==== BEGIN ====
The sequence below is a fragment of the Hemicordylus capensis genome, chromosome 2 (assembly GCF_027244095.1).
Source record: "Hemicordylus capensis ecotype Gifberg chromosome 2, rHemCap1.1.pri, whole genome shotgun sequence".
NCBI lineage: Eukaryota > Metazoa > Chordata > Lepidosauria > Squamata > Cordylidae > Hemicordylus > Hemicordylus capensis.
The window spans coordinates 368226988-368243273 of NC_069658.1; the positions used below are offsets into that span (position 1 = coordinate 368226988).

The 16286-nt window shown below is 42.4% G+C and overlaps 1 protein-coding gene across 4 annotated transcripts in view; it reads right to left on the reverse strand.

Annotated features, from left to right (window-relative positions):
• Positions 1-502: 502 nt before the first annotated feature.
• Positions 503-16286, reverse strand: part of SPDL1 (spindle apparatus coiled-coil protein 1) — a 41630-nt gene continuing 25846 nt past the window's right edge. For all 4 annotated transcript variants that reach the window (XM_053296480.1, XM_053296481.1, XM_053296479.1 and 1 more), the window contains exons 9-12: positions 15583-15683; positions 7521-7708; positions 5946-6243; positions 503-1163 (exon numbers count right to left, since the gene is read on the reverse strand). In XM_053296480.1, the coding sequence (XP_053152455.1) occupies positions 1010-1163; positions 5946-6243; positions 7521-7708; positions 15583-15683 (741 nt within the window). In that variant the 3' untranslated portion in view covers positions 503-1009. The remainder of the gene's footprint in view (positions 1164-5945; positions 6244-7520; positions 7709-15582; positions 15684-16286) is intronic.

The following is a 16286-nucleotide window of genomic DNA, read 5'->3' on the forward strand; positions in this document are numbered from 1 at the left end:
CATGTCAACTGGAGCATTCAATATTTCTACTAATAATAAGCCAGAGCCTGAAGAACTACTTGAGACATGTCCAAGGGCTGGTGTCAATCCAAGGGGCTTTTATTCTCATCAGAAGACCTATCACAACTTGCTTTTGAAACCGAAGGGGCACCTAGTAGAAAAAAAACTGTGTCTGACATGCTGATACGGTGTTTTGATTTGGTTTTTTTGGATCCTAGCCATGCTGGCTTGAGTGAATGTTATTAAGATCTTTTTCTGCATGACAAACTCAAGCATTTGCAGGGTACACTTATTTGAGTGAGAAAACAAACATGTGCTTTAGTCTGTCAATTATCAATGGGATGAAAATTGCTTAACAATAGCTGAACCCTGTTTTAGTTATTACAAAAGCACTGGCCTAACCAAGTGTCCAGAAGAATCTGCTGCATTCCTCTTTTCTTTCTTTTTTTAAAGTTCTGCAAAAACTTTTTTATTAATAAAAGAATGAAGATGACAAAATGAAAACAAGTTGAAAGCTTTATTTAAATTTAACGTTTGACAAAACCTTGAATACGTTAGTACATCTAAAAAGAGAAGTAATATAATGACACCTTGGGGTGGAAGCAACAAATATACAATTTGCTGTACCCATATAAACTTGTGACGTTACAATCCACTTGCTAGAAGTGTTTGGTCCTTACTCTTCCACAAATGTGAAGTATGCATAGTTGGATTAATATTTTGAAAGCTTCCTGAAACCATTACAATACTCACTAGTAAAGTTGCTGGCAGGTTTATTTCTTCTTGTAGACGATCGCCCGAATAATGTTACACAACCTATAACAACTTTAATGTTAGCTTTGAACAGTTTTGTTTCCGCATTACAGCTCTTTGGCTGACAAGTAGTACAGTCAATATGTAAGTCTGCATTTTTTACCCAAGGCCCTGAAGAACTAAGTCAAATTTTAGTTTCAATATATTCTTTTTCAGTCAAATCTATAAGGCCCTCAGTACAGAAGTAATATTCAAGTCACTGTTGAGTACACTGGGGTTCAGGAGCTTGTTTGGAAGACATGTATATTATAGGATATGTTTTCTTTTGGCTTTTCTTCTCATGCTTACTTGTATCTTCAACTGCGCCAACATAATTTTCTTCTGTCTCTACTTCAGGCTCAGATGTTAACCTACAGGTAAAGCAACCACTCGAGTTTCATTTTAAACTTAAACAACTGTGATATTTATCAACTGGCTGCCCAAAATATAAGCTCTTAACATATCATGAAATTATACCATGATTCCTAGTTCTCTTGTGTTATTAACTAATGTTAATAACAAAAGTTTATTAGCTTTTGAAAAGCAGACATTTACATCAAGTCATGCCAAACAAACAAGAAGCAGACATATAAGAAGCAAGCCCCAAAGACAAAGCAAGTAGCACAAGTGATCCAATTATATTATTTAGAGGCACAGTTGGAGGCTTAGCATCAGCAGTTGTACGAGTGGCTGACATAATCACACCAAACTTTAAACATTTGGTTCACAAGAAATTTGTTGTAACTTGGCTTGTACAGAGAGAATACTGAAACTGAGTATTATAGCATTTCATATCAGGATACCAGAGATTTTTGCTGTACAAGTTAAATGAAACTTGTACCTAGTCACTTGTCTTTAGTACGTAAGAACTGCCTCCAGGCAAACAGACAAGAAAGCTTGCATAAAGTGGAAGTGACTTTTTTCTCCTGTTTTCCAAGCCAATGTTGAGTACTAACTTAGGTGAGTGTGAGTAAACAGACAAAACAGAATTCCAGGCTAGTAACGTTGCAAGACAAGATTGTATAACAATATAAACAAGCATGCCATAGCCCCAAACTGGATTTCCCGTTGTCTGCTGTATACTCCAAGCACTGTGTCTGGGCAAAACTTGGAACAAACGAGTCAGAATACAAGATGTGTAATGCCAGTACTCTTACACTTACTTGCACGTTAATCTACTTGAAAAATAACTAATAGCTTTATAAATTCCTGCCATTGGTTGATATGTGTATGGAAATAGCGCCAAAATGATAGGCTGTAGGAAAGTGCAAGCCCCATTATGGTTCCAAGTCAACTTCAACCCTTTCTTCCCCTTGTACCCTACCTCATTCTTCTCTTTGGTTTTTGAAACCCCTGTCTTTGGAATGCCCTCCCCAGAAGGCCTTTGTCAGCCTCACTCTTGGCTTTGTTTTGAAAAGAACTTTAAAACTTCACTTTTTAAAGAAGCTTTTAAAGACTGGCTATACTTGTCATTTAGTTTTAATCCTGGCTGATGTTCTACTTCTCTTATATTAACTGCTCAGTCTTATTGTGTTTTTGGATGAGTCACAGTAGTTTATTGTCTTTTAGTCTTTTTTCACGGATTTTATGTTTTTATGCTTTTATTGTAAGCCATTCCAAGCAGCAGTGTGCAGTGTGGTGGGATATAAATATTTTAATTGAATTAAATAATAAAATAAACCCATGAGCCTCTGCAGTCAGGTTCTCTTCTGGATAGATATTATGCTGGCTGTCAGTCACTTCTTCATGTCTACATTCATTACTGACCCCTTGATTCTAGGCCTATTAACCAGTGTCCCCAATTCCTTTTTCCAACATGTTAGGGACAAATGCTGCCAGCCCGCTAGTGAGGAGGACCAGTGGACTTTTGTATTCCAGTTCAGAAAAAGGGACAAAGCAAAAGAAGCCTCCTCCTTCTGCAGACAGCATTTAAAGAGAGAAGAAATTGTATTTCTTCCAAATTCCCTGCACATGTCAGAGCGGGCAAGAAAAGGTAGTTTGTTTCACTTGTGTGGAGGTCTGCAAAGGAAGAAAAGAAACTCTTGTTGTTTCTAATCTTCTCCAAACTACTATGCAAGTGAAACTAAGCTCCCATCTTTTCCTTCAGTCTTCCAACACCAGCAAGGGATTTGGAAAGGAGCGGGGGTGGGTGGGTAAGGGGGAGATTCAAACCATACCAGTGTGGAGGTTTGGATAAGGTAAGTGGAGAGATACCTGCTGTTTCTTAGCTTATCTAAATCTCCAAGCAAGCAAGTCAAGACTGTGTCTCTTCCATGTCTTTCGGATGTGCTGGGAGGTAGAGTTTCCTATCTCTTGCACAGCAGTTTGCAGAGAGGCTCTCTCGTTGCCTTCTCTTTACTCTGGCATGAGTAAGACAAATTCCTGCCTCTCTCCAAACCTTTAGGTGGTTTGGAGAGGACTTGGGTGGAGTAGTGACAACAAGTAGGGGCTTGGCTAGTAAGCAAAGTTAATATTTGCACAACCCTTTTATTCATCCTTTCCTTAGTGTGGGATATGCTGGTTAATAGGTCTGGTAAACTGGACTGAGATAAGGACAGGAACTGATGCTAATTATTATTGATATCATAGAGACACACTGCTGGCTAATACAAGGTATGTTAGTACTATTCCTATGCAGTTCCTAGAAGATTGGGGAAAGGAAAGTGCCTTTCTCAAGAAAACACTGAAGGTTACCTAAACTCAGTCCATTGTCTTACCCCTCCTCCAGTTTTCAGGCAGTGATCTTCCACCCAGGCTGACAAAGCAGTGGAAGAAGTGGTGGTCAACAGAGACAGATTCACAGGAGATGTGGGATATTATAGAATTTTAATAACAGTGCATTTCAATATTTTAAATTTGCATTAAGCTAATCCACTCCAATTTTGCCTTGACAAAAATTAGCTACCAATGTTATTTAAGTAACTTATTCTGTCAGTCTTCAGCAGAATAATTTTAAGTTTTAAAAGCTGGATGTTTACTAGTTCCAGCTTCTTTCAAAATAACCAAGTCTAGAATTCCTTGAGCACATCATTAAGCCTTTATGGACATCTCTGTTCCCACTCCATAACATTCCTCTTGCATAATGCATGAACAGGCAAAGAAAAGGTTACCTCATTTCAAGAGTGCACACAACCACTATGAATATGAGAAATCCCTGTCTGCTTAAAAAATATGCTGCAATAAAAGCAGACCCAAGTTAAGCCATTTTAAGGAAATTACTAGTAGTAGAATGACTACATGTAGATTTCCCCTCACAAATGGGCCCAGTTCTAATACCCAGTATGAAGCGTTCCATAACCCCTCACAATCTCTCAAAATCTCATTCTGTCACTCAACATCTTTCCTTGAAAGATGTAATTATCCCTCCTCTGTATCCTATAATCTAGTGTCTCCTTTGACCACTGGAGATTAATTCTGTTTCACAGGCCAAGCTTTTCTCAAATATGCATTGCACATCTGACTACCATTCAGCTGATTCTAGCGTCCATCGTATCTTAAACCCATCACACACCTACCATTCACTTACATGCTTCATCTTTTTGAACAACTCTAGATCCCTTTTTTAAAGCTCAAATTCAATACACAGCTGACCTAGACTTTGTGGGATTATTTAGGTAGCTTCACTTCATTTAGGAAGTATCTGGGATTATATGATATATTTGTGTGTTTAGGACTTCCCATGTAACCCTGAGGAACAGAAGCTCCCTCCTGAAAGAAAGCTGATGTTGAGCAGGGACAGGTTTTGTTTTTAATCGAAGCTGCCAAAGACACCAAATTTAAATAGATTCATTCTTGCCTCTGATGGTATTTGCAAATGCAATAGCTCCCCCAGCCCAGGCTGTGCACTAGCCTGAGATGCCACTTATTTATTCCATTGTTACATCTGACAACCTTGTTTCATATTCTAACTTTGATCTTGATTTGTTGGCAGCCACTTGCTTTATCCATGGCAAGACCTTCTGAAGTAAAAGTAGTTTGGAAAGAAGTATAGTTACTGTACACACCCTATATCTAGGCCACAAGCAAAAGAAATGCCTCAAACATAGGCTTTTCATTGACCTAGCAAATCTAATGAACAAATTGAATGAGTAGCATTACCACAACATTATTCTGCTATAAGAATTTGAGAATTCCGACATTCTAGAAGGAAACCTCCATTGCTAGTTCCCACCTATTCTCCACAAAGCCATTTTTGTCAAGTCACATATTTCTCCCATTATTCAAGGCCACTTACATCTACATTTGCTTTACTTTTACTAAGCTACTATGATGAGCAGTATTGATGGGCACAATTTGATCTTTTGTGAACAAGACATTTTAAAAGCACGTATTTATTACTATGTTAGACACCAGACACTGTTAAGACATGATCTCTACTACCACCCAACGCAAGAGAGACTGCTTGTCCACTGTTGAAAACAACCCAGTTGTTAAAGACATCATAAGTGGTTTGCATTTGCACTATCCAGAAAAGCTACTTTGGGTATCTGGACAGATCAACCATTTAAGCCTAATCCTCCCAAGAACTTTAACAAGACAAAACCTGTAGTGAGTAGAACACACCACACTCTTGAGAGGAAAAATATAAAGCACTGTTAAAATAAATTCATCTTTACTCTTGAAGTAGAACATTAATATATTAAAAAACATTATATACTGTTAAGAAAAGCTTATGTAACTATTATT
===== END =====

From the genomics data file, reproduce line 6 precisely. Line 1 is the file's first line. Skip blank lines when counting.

Annotated features, from left to right (window-relative positions):